Members of the MTCY&NPG meet with Susan McKenney from the Bureau of Development Services.

Members of the MTCY&NPG meet with Susan McKinney, Supervising Planner for the Bureau of Development Services.

I was able to participate in the meeting with the Bureau of Development Services (BDS) yesterday, September 10, to discuss whether or not the construction of a new maintenance yard and nursery is “accessory” or “non-conforming” use.  There was much back on forth on what the different categorizations mean to this process, so my understanding is only one point of view.  This is what I got out of the conversation and the repercussions for MTCY&NPG:

If deemed “accessory,” we continue along the path we’ve been traveling along – which is to update the yard and give the employees a safe, efficient working space on land that has been used for the same purposes for a while now.  As a group, we’ve highlighted the need to minimize the footprint, and I think we have been rewarded by Opsis’ designs.  Regardless of which option is chosen, an accessory use would allow Parks to continue with the same services the yard provides, as well as add some to increase efficiency.  An accessory use would keep us on pace to complete the project in the time frame we agreed to.

If the update is deemed “non-conforming” use, the redesign would trigger a land use review because zoning would need to be updated/adjusted.  This is about all I could comprehend (if I could comprehend it all).  It would definitely add time and layers to our work.

My take is that I think as the MTCY&NPG, we can trust that the partnership we’ve built will watch-dog this process and deliver what it promises. I agree with what Maija said in the meeting with BDS – that if the update was categorized as accessory use, it would change nothing about the transparency of this process.

I think we’re laying the foundation for an equitable process for all issues concerning Mt. Tabor.  And 10 – 15 years from now, when a cherished Portland business approaches Mayor Kennedy-Wong with grand visions of building bowling alleys and cyber cafés at the summit, she will 1) stick her fingers in her ears, and 2) personally escort them to the monthly meeting of the Mt Tabor Neighborhood Association to meet with neighbors first before coming to her.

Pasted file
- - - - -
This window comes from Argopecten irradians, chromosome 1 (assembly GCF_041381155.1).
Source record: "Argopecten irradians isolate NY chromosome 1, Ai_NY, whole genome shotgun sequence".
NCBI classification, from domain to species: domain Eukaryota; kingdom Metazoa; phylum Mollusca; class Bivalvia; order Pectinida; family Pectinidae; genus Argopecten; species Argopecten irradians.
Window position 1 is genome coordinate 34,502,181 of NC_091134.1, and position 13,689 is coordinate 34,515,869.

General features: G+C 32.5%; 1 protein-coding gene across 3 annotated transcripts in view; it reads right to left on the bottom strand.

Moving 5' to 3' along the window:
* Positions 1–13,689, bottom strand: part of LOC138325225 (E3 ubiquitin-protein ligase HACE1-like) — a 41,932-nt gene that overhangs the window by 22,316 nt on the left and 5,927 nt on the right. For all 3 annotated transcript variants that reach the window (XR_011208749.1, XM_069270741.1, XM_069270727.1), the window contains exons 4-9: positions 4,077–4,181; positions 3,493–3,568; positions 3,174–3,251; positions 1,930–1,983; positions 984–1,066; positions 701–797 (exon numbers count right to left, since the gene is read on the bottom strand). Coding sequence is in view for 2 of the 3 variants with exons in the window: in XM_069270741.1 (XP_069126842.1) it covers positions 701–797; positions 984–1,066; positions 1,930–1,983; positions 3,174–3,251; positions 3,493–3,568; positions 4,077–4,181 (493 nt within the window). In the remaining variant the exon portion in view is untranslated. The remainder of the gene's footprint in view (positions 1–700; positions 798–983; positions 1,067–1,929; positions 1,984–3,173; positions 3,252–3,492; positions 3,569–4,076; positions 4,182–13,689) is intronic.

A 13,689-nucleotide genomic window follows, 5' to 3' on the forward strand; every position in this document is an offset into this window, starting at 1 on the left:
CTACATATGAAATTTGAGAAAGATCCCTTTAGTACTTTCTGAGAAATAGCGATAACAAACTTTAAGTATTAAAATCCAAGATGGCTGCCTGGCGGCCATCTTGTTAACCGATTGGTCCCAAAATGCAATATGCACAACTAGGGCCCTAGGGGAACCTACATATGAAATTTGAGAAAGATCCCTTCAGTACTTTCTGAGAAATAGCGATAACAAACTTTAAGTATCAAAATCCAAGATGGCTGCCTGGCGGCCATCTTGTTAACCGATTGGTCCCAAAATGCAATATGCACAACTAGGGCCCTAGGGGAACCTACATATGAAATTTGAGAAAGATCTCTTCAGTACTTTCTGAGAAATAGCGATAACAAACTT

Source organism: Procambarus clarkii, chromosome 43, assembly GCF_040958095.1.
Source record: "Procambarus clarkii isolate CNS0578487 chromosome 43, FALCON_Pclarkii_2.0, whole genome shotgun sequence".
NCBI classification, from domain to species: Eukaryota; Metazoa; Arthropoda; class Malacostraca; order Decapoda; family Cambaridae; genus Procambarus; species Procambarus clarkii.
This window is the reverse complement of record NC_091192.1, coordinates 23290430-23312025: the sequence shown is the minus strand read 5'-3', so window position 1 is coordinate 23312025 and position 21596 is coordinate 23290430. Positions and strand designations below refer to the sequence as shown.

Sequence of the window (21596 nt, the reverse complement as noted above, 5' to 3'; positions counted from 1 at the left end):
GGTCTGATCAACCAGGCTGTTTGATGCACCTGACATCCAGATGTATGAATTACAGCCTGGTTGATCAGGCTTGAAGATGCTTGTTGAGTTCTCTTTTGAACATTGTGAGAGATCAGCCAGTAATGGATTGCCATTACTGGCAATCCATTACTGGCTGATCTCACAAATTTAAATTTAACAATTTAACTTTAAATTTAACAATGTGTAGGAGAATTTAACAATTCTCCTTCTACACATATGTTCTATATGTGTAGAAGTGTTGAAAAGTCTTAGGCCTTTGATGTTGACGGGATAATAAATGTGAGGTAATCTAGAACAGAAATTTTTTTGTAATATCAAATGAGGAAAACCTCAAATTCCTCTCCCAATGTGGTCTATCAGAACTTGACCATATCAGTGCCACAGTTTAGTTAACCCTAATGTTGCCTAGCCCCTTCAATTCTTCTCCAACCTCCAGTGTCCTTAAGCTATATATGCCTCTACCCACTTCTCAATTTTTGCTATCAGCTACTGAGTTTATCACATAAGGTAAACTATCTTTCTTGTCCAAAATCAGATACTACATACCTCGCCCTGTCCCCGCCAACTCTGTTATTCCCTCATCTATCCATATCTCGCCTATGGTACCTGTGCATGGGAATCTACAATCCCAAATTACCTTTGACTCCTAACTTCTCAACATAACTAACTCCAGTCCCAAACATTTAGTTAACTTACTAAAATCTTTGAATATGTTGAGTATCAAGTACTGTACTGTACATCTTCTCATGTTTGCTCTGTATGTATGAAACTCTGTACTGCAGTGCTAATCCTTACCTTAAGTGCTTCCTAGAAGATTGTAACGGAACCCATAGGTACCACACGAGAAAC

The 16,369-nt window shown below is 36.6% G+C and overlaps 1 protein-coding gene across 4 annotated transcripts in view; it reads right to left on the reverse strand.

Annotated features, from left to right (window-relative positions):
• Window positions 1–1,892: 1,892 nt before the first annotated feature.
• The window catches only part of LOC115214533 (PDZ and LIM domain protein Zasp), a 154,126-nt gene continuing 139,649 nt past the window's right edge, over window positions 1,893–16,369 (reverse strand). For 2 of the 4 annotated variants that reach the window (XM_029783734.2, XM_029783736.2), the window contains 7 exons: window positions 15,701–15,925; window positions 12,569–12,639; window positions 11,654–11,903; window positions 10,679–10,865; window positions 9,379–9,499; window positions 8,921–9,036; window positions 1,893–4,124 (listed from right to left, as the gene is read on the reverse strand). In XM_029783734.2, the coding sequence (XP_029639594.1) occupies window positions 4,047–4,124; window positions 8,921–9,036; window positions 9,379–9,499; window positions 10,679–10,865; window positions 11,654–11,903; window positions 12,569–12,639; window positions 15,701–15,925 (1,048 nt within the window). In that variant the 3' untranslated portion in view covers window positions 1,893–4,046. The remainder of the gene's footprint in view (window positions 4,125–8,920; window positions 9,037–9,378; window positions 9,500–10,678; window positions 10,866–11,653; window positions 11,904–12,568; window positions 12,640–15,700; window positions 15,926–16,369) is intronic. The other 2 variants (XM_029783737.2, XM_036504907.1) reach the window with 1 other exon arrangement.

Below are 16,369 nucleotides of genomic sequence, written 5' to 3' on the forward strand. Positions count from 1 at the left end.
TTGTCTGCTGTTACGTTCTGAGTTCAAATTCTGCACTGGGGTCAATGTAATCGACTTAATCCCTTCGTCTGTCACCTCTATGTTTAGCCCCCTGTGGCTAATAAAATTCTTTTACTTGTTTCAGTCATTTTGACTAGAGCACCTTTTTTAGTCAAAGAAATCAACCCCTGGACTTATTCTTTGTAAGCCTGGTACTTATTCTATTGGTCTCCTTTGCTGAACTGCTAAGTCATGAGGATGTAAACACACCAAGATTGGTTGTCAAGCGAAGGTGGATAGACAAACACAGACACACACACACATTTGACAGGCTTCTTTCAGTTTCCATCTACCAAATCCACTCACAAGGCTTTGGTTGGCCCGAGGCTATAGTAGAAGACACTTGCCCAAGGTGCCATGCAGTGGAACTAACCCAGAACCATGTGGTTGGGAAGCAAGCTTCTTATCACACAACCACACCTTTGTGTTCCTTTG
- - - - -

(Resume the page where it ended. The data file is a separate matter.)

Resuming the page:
I have great faith in this process.

My concern, however, is when this tight knit group dissipates – whether in 16 years, or 30 years.  If we don’t legally and ritualistically dot our Is and cross our Ts through all the red tape, are we setting up the next generation for heart break when the City realizes that they can designate anything done to Mt. Tabor an accessory use?

Maybe not, because Mt. Tabors neighbors are so thorough.  But how about at other Portland parks where neighbors don’t have the luxury of monitoring all that happens in their parks – they don’t have research teams who are adept at understanding city policy?  Are we doing them a disservice by skirting the rules?

I hesitate because of the interaction we had with Greg from the Water Bureau (see my previous post on that issue).  Once it’s out of the hands of 40+ dedicated community members, the system will continue to produce the same results by trying to make/save a buck. It’s our nature… I hate to admit that I’d end up drinking cappuccinos and bowling a couple frames at the Summit Cafe and Bowling Alley.

If I’ve miscomprehended the terms accessory and non-conforming (or anything else), please let me know and I can make the appropriate changes.